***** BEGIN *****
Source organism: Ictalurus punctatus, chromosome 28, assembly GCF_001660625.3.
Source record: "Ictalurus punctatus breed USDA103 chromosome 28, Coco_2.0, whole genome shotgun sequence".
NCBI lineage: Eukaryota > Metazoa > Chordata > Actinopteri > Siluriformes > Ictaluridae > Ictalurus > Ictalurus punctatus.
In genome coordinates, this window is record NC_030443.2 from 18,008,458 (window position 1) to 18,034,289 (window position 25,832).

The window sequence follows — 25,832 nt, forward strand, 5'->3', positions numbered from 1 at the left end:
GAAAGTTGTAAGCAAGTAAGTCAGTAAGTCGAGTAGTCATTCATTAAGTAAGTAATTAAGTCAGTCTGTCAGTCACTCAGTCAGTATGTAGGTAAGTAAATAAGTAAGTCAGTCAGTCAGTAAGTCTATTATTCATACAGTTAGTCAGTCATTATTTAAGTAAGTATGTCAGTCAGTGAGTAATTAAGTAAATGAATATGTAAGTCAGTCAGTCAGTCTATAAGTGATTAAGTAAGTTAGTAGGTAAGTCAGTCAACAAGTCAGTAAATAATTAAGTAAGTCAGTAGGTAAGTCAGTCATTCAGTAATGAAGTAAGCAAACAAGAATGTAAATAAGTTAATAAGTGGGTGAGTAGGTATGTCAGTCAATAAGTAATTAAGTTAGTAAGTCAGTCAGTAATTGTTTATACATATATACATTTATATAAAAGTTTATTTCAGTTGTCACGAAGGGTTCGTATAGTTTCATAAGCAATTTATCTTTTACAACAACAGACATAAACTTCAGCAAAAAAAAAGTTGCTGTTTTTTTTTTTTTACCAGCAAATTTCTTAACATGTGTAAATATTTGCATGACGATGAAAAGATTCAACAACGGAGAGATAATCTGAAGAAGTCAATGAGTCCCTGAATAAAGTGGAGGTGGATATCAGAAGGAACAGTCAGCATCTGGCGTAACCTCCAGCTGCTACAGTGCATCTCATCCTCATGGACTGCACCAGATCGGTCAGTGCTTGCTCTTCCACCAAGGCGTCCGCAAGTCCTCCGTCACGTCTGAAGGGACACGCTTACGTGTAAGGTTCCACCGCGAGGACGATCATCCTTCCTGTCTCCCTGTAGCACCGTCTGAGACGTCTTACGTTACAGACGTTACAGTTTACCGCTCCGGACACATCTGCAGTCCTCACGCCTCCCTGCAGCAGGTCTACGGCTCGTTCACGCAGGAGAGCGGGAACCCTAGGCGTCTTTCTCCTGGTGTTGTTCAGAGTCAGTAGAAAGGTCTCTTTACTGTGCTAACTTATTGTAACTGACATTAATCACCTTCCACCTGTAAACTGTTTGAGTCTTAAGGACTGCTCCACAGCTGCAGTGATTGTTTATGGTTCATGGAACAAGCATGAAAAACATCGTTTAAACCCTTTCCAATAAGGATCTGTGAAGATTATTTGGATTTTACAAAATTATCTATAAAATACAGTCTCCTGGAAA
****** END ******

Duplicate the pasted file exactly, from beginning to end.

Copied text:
Source organism: Ictalurus punctatus, chromosome 28, assembly GCF_001660625.3.
Source record: "Ictalurus punctatus breed USDA103 chromosome 28, Coco_2.0, whole genome shotgun sequence".
NCBI lineage: Eukaryota > Metazoa > Chordata > Actinopteri > Siluriformes > Ictaluridae > Ictalurus > Ictalurus punctatus.
In genome coordinates, this window is record NC_030443.2 from 18,008,458 (window position 1) to 18,034,289 (window position 25,832).

The window sequence follows — 25,832 nt, forward strand, 5'->3', positions numbered from 1 at the left end:
GAAAGTTGTAAGCAAGTAAGTCAGTAAGTCGAGTAGTCATTCATTAAGTAAGTAATTAAGTCAGTCTGTCAGTCACTCAGTCAGTATGTAGGTAAGTAAATAAGTAAGTCAGTCAGTCAGTAAGTCTATTATTCATACAGTTAGTCAGTCATTATTTAAGTAAGTATGTCAGTCAGTGAGTAATTAAGTAAATGAATATGTAAGTCAGTCAGTCAGTCTATAAGTGATTAAGTAAGTTAGTAGGTAAGTCAGTCAACAAGTCAGTAAATAATTAAGTAAGTCAGTAGGTAAGTCAGTCATTCAGTAATGAAGTAAGCAAACAAGAATGTAAATAAGTTAATAAGTGGGTGAGTAGGTATGTCAGTCAATAAGTAATTAAGTTAGTAAGTCAGTCAGTAATTGTTTATACATATATACATTTATATAAAAGTTTATTTCAGTTGTCACGAAGGGTTCGTATAGTTTCATAAGCAATTTATCTTTTACAACAACAGACATAAACTTCAGCAAAAAAAAAGTTGCTGTTTTTTTTTTTTTACCAGCAAATTTCTTAACATGTGTAAATATTTGCATGACGATGAAAAGATTCAACAACGGAGAGATAATCTGAAGAAGTCAATGAGTCCCTGAATAAAGTGGAGGTGGATATCAGAAGGAACAGTCAGCATCTGGCGTAACCTCCAGCTGCTACAGTGCATCTCATCCTCATGGACTGCACCAGATCGGTCAGTGCTTGCTCTTCCACCAAGGCGTCCGCAAGTCCTCCGTCACGTCTGAAGGGACACGCTTACGTGTAAGGTTCCACCGCGAGGACGATCATCCTTCCTGTCTCCCTGTAGCACCGTCTGAGACGTCTTACGTTACAGACGTTACAGTTTACCGCTCCGGACACATCTGCAGTCCTCACGCCTCCCTGCAGCAGGTCTACGGCTCGTTCACGCAGGAGAGCGGGAACCCTAGGCGTCTTTCTCCTGGTGTTGTTCAGAGTCAGTAGAAAGGTCTCTTTACTGTGCTAACTTATTGTAACTGACATTAATCACCTTCCACCTGTAAACTGTTTGAGTCTTAAGGACTGCTCCACAGCTGCAGTGATTGTTTATGGTTCATGGAACAAGCATGAAAAACATCGTTTAAACCCTTTCCAATAAGGATCTGTGAAGATTATTTGGATTTTACAAAATTATCTATAAAATACAGTCTCCTGGAAA